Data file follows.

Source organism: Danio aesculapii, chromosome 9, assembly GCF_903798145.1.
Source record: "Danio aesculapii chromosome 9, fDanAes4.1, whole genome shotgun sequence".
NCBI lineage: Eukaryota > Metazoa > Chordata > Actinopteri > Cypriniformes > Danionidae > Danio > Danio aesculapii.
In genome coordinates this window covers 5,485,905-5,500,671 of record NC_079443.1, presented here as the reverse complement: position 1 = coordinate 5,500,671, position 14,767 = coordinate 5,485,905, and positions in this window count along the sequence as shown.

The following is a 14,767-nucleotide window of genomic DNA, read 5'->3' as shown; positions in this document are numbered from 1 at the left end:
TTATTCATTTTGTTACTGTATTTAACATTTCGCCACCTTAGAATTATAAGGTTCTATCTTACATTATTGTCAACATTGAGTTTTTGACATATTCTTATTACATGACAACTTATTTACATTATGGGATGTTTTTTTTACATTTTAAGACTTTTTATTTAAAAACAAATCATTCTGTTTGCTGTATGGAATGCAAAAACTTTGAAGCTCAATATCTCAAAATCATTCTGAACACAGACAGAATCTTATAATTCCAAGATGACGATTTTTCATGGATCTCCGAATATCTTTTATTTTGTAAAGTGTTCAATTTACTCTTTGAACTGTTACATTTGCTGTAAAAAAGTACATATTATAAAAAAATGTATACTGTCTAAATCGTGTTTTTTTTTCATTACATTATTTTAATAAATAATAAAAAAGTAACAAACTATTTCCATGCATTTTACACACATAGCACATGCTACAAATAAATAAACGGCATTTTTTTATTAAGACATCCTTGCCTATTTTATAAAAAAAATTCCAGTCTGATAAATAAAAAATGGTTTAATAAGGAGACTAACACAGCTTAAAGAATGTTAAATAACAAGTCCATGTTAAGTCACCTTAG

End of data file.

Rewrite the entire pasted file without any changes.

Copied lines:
Source organism: Danio aesculapii, chromosome 9, assembly GCF_903798145.1.
Source record: "Danio aesculapii chromosome 9, fDanAes4.1, whole genome shotgun sequence".
NCBI lineage: Eukaryota > Metazoa > Chordata > Actinopteri > Cypriniformes > Danionidae > Danio > Danio aesculapii.
In genome coordinates this window covers 5,485,905-5,500,671 of record NC_079443.1, presented here as the reverse complement: position 1 = coordinate 5,500,671, position 14,767 = coordinate 5,485,905, and positions in this window count along the sequence as shown.

The following is a 14,767-nucleotide window of genomic DNA, read 5'->3' as shown; positions in this document are numbered from 1 at the left end:
TTATTCATTTTGTTACTGTATTTAACATTTCGCCACCTTAGAATTATAAGGTTCTATCTTACATTATTGTCAACATTGAGTTTTTGACATATTCTTATTACATGACAACTTATTTACATTATGGGATGTTTTTTTTACATTTTAAGACTTTTTATTTAAAAACAAATCATTCTGTTTGCTGTATGGAATGCAAAAACTTTGAAGCTCAATATCTCAAAATCATTCTGAACACAGACAGAATCTTATAATTCCAAGATGACGATTTTTCATGGATCTCCGAATATCTTTTATTTTGTAAAGTGTTCAATTTACTCTTTGAACTGTTACATTTGCTGTAAAAAAGTACATATTATAAAAAAATGTATACTGTCTAAATCGTGTTTTTTTTTCATTACATTATTTTAATAAATAATAAAAAAGTAACAAACTATTTCCATGCATTTTACACACATAGCACATGCTACAAATAAATAAACGGCATTTTTTTATTAAGACATCCTTGCCTATTTTATAAAAAAAATTCCAGTCTGATAAATAAAAAATGGTTTAATAAGGAGACTAACACAGCTTAAAGAATGTTAAATAACAAGTCCATGTTAAGTCACCTTAG